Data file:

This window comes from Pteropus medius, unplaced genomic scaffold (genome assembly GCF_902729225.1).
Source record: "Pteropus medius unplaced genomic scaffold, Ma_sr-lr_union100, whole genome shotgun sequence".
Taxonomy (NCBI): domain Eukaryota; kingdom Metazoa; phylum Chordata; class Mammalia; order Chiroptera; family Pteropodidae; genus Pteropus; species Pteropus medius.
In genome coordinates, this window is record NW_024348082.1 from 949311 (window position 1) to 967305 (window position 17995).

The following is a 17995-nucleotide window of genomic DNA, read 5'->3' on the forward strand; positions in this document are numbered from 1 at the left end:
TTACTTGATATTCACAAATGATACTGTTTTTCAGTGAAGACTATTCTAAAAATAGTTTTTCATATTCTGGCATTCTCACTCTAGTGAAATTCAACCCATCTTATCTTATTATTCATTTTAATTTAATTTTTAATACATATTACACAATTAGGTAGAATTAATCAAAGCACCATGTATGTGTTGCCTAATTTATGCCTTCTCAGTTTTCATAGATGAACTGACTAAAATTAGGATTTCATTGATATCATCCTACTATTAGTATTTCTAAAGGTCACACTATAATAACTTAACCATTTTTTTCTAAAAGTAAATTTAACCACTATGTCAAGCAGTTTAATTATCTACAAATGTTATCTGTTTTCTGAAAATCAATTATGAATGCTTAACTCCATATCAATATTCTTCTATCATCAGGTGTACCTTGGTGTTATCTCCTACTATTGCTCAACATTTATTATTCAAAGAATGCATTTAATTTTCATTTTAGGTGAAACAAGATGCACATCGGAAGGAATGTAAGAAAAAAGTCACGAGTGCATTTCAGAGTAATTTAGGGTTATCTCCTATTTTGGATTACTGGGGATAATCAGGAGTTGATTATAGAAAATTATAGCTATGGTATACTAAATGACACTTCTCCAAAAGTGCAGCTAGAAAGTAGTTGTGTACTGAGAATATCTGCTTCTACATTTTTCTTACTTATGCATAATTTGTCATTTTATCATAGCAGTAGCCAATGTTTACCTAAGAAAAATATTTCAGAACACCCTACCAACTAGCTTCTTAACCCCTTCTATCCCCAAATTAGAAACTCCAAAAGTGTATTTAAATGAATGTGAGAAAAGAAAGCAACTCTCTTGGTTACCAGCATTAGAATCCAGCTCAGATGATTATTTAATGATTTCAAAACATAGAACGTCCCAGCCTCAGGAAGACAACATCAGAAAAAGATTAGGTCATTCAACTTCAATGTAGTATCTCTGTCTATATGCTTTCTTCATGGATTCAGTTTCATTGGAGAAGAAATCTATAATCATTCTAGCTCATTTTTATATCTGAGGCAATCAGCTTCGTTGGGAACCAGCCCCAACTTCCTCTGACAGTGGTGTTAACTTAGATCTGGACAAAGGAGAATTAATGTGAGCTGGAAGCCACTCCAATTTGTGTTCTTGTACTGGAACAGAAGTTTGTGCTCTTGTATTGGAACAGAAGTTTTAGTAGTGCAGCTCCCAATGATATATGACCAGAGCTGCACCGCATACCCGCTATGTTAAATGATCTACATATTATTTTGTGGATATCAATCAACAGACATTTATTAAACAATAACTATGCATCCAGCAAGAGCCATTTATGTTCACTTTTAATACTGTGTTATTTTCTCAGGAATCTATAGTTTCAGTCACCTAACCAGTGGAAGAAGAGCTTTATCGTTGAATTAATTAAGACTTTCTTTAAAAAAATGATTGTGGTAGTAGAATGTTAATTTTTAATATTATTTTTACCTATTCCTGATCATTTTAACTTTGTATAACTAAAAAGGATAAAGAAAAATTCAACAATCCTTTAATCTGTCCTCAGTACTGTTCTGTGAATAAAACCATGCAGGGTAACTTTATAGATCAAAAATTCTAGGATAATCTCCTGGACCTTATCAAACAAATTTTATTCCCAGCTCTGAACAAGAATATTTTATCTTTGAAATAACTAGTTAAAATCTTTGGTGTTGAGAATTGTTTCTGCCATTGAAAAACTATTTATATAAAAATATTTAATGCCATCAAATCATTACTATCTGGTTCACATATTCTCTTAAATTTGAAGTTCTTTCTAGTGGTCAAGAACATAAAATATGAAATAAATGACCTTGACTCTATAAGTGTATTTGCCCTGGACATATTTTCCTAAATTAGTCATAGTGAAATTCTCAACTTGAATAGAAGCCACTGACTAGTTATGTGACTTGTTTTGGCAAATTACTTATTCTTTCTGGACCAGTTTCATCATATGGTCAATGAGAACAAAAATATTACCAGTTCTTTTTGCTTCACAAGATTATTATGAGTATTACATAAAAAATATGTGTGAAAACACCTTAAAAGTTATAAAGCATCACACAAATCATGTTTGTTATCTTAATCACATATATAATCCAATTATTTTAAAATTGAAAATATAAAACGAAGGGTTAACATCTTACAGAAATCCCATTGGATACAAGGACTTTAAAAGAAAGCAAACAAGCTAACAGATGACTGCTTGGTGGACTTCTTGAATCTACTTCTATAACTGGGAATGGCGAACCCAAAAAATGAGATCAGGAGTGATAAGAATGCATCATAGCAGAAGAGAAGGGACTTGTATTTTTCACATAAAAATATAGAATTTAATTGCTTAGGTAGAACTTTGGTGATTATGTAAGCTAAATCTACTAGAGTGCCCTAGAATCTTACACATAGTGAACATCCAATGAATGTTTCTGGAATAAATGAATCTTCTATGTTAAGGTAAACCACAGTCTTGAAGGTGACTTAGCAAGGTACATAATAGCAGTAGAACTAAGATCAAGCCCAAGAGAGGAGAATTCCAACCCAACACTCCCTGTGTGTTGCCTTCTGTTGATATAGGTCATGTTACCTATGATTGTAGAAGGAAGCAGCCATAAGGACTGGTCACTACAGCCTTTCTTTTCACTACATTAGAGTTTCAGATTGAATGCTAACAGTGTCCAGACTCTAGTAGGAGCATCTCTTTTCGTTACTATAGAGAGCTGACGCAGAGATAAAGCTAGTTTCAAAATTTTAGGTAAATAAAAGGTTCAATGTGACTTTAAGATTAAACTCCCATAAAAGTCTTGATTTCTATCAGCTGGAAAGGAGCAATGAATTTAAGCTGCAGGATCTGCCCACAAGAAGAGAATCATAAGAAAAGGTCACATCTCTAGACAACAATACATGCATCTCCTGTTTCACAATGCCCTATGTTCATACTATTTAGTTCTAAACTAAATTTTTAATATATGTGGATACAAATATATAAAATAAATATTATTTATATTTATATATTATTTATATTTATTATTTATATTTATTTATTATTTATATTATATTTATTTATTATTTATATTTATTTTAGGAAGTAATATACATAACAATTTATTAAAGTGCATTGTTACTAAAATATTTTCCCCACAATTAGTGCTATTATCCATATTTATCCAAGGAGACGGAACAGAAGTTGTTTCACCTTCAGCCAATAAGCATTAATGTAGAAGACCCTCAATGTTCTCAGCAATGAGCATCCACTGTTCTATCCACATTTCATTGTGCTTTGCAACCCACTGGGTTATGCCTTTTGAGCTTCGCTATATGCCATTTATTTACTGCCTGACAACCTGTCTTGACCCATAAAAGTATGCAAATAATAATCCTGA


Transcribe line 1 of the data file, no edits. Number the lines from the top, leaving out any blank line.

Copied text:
This window comes from Pteropus medius, unplaced genomic scaffold (genome assembly GCF_902729225.1).